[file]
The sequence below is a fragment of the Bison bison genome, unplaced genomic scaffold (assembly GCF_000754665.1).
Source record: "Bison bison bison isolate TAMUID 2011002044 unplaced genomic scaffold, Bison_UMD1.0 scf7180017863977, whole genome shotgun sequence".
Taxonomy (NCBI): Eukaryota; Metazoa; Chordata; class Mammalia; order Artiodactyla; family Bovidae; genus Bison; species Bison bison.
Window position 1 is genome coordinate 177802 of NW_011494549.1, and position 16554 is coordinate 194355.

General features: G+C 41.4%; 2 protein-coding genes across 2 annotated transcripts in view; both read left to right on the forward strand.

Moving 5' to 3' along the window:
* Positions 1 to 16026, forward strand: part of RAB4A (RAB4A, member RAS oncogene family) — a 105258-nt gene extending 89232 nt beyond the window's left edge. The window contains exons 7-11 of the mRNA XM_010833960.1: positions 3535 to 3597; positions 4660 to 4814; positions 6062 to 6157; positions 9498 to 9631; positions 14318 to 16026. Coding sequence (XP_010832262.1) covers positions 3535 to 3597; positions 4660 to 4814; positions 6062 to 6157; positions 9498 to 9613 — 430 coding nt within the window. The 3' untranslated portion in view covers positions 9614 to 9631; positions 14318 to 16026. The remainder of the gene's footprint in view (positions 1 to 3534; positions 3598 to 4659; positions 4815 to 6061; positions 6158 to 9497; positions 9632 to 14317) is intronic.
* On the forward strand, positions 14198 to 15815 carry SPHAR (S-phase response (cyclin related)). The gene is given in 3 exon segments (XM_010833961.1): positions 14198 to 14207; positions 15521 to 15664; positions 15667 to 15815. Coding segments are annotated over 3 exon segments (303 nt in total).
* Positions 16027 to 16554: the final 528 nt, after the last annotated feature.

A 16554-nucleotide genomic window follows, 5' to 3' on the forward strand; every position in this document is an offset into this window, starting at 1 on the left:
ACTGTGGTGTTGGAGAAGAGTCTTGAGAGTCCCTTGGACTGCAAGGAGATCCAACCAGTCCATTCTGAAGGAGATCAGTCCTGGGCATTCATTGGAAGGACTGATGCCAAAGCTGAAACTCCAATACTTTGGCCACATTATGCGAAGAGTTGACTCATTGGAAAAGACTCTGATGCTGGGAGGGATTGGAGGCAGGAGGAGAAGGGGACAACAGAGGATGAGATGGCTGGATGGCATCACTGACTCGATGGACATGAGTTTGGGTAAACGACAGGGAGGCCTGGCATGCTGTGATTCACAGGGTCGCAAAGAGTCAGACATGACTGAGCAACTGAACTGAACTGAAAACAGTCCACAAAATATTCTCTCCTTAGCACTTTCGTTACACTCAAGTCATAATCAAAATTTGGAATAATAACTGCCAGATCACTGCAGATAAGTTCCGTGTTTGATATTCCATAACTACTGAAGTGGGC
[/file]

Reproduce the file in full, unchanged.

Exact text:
The sequence below is a fragment of the Bison bison genome, unplaced genomic scaffold (assembly GCF_000754665.1).
Source record: "Bison bison bison isolate TAMUID 2011002044 unplaced genomic scaffold, Bison_UMD1.0 scf7180017863977, whole genome shotgun sequence".
Taxonomy (NCBI): Eukaryota; Metazoa; Chordata; class Mammalia; order Artiodactyla; family Bovidae; genus Bison; species Bison bison.
Window position 1 is genome coordinate 177802 of NW_011494549.1, and position 16554 is coordinate 194355.

General features: G+C 41.4%; 2 protein-coding genes across 2 annotated transcripts in view; both read left to right on the forward strand.

Moving 5' to 3' along the window:
* Positions 1 to 16026, forward strand: part of RAB4A (RAB4A, member RAS oncogene family) — a 105258-nt gene extending 89232 nt beyond the window's left edge. The window contains exons 7-11 of the mRNA XM_010833960.1: positions 3535 to 3597; positions 4660 to 4814; positions 6062 to 6157; positions 9498 to 9631; positions 14318 to 16026. Coding sequence (XP_010832262.1) covers positions 3535 to 3597; positions 4660 to 4814; positions 6062 to 6157; positions 9498 to 9613 — 430 coding nt within the window. The 3' untranslated portion in view covers positions 9614 to 9631; positions 14318 to 16026. The remainder of the gene's footprint in view (positions 1 to 3534; positions 3598 to 4659; positions 4815 to 6061; positions 6158 to 9497; positions 9632 to 14317) is intronic.
* On the forward strand, positions 14198 to 15815 carry SPHAR (S-phase response (cyclin related)). The gene is given in 3 exon segments (XM_010833961.1): positions 14198 to 14207; positions 15521 to 15664; positions 15667 to 15815. Coding segments are annotated over 3 exon segments (303 nt in total).
* Positions 16027 to 16554: the final 528 nt, after the last annotated feature.

A 16554-nucleotide genomic window follows, 5' to 3' on the forward strand; every position in this document is an offset into this window, starting at 1 on the left:
ACTGTGGTGTTGGAGAAGAGTCTTGAGAGTCCCTTGGACTGCAAGGAGATCCAACCAGTCCATTCTGAAGGAGATCAGTCCTGGGCATTCATTGGAAGGACTGATGCCAAAGCTGAAACTCCAATACTTTGGCCACATTATGCGAAGAGTTGACTCATTGGAAAAGACTCTGATGCTGGGAGGGATTGGAGGCAGGAGGAGAAGGGGACAACAGAGGATGAGATGGCTGGATGGCATCACTGACTCGATGGACATGAGTTTGGGTAAACGACAGGGAGGCCTGGCATGCTGTGATTCACAGGGTCGCAAAGAGTCAGACATGACTGAGCAACTGAACTGAACTGAAAACAGTCCACAAAATATTCTCTCCTTAGCACTTTCGTTACACTCAAGTCATAATCAAAATTTGGAATAATAACTGCCAGATCACTGCAGATAAGTTCCGTGTTTGATATTCCATAACTACTGAAGTGGGC